Disappointed with Guwahati, we desperately looked through the guidebooks for some recommended travel experiences in Assam or the neighboring state of Meghalaya. I guess we weren’t in a mood to waste any time especially since soon it would be time to wrap up this wonderful traveling life sigh!
Apart from the national parks of Assam, a stay near which would require prior booking, Cherrapunjee’s hill forest stood out as an interesting place to visit. We immediately called the only resort that exists out there and were elated to find accommodation. So on the morning of Jan 4th, we boarded a Shillong-bound shared-jeep (Rs.140 per seat) from Guwahati’s Paltan Bazaar and endured a long, tiring ride through intense traffic to Meghalaya’s capital city. There we ate lunch at a small, decrepit restaurant near the town’s chaotic, filthy Bara Bazaar and then took another shared-jeep (Rs.50 per seat) to Cherrapunjee town.
About 15kms before Shillong we passed a lovely reservoir called Umiam Lake. It had a spectacular setting with low, rolling hills surrounding it – this was the highlight of the drive to Shillong. Beyond the city, though, the scenery became greener, less populated and more serene. As we neared Cherrapunjee, a viewpoint off the road gave a wonderful view of the heavily forested hills; it was exactly how we had expected a region that receives some of India’s highest rainfall to look like! However, strangely, the town of Cherrapunjee itself didn’t look green at all. Its hills were covered with dry, yellow grass or at some places, burnt grass – it was completely unexpected. The resort, Cherrapunjee Holiday Resort, is nestled about 15kms from town in the village of Laitkynsew. So we took a cab to there (Rs.300) and were relieved to leave the dry area behind, heading into the green forests beyond.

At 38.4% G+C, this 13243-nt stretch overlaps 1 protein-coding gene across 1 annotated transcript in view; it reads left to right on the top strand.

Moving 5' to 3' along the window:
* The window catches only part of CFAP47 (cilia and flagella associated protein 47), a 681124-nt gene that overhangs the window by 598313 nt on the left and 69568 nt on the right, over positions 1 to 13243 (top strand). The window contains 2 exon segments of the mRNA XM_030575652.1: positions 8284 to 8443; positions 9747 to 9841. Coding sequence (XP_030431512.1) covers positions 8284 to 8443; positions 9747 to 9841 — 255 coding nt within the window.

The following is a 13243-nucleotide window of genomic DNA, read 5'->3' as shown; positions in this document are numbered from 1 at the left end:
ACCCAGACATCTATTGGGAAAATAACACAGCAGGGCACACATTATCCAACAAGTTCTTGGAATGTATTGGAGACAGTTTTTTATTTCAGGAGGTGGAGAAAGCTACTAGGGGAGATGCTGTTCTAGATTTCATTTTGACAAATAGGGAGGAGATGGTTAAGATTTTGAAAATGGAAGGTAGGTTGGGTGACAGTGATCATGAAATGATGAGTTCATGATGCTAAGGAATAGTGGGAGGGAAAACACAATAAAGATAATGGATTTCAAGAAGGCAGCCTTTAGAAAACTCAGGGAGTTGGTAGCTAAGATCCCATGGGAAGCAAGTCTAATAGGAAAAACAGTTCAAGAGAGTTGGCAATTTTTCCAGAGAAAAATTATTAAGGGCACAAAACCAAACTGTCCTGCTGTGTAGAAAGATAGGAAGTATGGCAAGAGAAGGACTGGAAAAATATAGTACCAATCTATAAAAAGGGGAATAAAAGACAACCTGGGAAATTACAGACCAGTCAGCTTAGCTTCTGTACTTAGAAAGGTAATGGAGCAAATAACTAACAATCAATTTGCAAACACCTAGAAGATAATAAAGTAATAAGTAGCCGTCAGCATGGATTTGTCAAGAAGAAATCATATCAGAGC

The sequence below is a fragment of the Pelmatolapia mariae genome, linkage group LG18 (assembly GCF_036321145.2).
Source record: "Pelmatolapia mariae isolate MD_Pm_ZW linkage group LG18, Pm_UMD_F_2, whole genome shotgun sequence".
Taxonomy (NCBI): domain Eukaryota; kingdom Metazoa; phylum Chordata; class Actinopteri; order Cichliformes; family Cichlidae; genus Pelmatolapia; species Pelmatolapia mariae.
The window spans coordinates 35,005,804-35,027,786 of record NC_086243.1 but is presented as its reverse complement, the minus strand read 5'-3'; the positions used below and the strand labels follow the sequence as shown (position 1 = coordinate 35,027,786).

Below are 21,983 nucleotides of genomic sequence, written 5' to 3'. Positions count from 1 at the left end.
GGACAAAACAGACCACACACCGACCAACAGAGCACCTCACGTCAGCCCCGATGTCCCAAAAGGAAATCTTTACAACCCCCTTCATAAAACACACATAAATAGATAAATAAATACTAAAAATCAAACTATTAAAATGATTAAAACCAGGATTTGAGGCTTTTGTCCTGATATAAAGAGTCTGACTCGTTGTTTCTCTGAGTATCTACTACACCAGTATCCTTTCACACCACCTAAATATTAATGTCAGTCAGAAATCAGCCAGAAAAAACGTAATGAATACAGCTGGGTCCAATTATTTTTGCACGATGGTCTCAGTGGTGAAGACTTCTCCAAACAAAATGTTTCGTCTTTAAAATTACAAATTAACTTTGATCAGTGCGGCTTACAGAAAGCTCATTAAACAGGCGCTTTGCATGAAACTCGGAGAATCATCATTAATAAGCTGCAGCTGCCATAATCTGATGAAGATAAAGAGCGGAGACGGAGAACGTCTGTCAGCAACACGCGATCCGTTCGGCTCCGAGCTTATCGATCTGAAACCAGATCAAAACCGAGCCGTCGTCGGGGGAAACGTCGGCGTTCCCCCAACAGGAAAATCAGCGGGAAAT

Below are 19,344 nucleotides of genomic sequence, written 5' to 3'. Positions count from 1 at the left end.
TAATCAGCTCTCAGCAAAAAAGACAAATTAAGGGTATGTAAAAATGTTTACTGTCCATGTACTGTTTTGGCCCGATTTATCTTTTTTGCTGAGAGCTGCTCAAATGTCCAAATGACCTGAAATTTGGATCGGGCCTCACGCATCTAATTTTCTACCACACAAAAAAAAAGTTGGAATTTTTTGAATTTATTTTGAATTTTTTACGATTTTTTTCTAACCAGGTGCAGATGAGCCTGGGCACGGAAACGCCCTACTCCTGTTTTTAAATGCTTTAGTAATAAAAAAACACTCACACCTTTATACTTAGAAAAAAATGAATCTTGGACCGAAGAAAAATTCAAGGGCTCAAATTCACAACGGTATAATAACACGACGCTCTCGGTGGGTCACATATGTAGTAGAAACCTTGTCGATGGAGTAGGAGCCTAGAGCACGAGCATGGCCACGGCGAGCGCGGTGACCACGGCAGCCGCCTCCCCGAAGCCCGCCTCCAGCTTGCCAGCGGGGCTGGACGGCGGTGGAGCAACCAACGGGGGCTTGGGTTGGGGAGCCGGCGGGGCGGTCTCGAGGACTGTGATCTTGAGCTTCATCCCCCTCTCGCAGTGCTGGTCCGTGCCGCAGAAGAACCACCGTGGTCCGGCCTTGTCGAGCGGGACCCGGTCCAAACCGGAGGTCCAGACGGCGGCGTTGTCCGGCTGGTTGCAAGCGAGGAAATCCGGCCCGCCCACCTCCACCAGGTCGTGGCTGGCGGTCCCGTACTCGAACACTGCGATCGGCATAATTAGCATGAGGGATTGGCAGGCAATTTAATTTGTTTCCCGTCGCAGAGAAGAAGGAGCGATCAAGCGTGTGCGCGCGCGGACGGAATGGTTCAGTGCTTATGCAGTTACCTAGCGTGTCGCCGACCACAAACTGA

Situated on the east Khasi hills, Cherrapunjee’s original claim to fame was being the wettest place in the world! Even today it receives a tremendous amount of rain but a neighboring village has received more. The incredibly green cover and innumerable waterfalls over the Khasi hills stand testimony to the amount of water in this region. Famed poet Rabindranath Tagore has epitomized its beauty in several of his poems and this has led to Cherrapunjee being a favorite holiday destination for the Bengalis. In fact, they love coming here during the monsoons to witness its onslaught and revel in it. Cherrapunjee apparently is at its scenic best at that time sounds like a good enough reason to return someday.